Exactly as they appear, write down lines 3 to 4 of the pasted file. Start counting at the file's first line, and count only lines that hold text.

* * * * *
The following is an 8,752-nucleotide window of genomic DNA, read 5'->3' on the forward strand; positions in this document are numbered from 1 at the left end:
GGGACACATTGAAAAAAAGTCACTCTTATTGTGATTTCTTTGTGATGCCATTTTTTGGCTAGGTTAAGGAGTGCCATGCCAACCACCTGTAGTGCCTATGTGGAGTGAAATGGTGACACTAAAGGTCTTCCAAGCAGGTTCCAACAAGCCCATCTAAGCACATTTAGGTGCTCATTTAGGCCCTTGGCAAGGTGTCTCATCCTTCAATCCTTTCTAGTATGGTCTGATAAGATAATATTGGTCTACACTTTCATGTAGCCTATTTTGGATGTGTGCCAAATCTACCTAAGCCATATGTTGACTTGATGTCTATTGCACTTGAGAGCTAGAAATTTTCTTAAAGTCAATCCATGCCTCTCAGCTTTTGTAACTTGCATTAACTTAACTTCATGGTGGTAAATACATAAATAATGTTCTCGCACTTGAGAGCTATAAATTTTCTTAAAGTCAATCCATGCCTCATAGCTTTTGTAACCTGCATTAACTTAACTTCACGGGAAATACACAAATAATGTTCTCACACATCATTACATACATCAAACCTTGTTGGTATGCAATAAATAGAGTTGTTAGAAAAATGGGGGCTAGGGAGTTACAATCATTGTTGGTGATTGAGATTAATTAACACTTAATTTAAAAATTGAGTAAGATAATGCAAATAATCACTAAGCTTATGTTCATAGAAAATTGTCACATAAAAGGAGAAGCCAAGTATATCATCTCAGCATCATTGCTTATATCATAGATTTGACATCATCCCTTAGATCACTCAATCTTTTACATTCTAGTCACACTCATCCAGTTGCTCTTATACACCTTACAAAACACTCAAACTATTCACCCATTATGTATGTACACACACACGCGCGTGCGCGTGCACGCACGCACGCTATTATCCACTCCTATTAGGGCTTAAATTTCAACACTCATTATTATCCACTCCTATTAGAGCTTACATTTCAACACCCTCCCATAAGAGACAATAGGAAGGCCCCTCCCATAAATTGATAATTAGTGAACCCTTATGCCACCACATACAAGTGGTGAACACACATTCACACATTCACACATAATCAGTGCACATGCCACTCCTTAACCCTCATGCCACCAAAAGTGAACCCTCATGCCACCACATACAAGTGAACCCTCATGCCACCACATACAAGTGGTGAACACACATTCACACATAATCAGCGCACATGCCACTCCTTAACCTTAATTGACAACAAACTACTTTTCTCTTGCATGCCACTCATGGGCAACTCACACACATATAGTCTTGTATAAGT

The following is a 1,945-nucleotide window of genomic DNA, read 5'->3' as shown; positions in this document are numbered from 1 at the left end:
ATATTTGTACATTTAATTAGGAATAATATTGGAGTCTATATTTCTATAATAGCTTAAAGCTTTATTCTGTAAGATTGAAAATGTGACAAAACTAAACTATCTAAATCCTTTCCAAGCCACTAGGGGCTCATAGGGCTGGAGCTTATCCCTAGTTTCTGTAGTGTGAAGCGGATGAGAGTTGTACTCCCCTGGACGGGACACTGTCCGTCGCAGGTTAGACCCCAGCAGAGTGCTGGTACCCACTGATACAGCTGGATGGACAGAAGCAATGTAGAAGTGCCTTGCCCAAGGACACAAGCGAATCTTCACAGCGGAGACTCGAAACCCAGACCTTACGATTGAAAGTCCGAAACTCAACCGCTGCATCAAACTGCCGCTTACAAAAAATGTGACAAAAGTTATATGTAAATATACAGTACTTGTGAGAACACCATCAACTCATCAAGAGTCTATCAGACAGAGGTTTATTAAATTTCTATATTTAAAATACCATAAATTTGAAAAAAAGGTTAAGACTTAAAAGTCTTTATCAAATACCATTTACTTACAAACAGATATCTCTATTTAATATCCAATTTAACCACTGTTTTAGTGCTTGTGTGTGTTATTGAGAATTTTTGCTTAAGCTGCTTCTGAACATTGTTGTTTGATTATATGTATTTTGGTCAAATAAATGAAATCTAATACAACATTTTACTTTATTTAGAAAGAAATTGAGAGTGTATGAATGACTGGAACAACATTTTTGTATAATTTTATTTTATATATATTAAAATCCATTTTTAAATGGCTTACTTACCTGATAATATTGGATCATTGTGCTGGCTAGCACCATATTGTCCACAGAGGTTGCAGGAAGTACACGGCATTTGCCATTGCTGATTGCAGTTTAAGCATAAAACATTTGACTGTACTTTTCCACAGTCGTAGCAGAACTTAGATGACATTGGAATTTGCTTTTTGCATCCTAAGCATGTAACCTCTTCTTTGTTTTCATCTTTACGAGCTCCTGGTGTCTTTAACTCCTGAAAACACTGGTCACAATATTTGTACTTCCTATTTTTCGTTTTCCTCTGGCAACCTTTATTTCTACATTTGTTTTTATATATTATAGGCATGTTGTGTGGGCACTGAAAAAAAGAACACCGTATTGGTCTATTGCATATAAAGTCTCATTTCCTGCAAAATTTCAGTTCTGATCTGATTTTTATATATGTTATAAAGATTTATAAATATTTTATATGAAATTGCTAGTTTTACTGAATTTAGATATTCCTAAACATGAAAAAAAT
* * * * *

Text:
The following is a 1,945-nucleotide window of genomic DNA, read 5'->3' as shown; positions in this document are numbered from 1 at the left end:
ATATTTGTACATTTAATTAGGAATAATATTGGAGTCTATATTTCTATAATAGCTTAAAGCTTTATTCTGTAAGATTGAAAATGTGACAAAACTAAACTATCTAAATCCTTTCCAAGCCACTAGGGGCTCATAGGGCTGGAGCTTATCCCTAGTTTCTGTAGTGTGAAGCGGATGAGAGTTGTACTCCCCTGGACGGGACACTGTCCGTCGCAGGTTAGACCCCAGCAGAGTGCTGGTACCCACTGATACAGCTGGATGGACAGAAGCAATGTAGAAGTGCCTTGCCCAAGGACACAAGCGAATCTTCACAGCGGAGACTCGAAACCCAGACCTTACGATTGAAAGTCCGAAACTCAACCGCTGCATCAAACTGCCGCTTACAAAAAATGTGACAAAAGTTATATGTAAATATACAGTACTTGTGAGAACACCATCAACTCATCAAGAGTCTATCAGACAGAGGTTTATTAAATTTCTATATTTAAAATACCATAAATTTGAAAAAAAGGTTAAGACTTAAAAGTCTTTATCAAATACCATTTACTTACAAACAGATATCTCTATTTAATATCCAATTTAACCACTGTTTTAGTGCTTGTGTGTGTTATTGAGAATTTTTGCTTAAGCTGCTTCTGAACATTGTTGTTTGATTATATGTATTTTGGTCAAATAAATGAAATCTAATACAACATTTTACTTTATTTAGAAAGAAATTGAGAGTGTATGAATGACTGGAACAACATTTTTGTATAATTTTATTTTATATATATTAAAATCCATTTTTAAATGGCTTACTTACCTGATAATATTGGATCATTGTGCTGGCTAGCACCATATTGTCCACAGAGGTTGCAGGAAGTACACGGCATTTGCCATTGCTGATTGCAGTTTAAGCATAAAACATTTGACTGTACTTTTCCACAGTCGTAGCAGAACTTAGATGACATTGGAATTTGCTTTTTGCATCCTAAGCATGTAACCTCTTCTTTGTTTTCATCTTTACGAGCTCCTGGTGTCTTTAACTCCTGAAAACACTGGTCACAATATTTGTACTTCCTATTTTTCGTTTTCCTCTGGCAACCTTTATTTCTACATTTGTTTTTATATATTATAGGCATGTTGTGTGGGCACTGAAAAAAAGAACACCGTATTGGTCTATTGCATATAAAGTCTCATTTCCTGCAAAATTTCAGTTCTGATCTGATTTTTATATATGTTATAAAGATTTATAAATATTTTATATGAAATTGCTAGTTTTACTGAATTTAGATATTCCTAAACATGAAAAAAAT